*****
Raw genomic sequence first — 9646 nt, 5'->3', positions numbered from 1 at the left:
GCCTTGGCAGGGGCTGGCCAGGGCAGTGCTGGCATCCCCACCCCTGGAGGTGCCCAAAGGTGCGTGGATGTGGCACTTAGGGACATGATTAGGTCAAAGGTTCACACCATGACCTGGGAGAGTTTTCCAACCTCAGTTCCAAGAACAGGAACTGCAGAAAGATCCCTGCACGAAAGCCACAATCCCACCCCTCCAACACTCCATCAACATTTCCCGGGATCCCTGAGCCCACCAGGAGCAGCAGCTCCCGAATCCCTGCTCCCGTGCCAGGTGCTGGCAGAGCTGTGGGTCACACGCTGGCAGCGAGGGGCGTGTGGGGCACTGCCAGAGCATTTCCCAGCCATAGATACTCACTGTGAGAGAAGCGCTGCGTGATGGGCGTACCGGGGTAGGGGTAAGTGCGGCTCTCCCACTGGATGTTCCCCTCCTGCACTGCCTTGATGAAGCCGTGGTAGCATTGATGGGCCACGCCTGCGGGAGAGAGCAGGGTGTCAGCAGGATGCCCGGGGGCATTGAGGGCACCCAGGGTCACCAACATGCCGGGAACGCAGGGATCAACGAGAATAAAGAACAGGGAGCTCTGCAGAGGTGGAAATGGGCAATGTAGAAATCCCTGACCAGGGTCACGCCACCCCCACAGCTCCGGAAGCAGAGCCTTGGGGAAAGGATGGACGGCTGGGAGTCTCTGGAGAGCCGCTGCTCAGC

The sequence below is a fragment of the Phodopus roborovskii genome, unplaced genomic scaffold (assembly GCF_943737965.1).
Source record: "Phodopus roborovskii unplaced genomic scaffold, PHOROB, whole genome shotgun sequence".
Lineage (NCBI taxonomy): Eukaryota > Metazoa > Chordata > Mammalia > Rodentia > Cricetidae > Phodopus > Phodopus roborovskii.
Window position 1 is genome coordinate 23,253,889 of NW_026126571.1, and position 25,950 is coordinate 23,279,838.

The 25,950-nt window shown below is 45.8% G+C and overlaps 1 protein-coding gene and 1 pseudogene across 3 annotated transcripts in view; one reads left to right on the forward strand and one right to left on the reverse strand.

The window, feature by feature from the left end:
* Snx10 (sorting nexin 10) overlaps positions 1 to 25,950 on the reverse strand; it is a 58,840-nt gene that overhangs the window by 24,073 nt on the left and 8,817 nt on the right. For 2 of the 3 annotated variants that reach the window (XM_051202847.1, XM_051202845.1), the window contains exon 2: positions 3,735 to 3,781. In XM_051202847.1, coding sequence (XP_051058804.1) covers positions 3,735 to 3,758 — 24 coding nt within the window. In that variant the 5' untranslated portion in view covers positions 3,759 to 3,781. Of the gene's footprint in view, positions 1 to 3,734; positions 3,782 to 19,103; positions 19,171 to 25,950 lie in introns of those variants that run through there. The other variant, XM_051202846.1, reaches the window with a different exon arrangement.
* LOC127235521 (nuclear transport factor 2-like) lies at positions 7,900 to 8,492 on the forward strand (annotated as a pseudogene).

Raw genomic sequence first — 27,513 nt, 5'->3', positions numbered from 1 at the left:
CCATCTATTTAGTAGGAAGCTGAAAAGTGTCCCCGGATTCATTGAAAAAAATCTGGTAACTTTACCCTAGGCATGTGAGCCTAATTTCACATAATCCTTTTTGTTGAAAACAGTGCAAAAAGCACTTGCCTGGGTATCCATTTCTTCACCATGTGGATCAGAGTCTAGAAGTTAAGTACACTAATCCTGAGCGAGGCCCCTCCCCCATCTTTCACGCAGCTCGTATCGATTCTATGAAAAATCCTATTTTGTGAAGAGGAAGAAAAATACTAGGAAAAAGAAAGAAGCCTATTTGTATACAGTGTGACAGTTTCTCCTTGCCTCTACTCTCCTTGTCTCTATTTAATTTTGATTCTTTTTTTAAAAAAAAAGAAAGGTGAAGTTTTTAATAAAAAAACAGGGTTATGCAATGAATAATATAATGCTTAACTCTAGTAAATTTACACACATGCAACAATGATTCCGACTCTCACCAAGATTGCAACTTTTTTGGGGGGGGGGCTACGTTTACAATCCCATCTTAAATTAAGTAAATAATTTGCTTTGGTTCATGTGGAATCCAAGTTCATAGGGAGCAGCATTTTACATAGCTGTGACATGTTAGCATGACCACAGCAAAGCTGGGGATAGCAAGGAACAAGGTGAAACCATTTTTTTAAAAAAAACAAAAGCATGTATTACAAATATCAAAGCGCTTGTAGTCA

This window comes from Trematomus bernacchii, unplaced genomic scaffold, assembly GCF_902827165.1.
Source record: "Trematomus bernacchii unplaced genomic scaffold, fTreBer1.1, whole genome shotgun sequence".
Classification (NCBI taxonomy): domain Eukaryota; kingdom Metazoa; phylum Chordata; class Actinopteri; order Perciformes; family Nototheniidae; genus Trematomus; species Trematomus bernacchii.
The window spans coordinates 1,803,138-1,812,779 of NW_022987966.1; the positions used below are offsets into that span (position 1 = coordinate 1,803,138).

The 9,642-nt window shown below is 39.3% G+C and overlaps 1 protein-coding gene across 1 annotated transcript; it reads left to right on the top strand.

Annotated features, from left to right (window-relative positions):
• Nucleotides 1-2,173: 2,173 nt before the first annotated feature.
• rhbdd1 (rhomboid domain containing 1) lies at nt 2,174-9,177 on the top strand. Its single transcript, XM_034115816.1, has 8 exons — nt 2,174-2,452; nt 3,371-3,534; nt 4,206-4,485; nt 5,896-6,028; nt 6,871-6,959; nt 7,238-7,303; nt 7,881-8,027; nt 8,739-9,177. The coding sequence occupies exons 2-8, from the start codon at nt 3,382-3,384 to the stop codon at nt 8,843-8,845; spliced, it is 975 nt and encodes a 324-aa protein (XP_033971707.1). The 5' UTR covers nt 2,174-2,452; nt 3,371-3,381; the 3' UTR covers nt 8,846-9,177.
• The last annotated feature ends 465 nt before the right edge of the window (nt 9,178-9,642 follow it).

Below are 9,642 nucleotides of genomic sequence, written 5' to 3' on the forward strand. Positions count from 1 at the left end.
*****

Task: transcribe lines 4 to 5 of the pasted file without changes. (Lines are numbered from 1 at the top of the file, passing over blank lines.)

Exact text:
Source record: "Phodopus roborovskii unplaced genomic scaffold, PHOROB, whole genome shotgun sequence".
Lineage (NCBI taxonomy): Eukaryota > Metazoa > Chordata > Mammalia > Rodentia > Cricetidae > Phodopus > Phodopus roborovskii.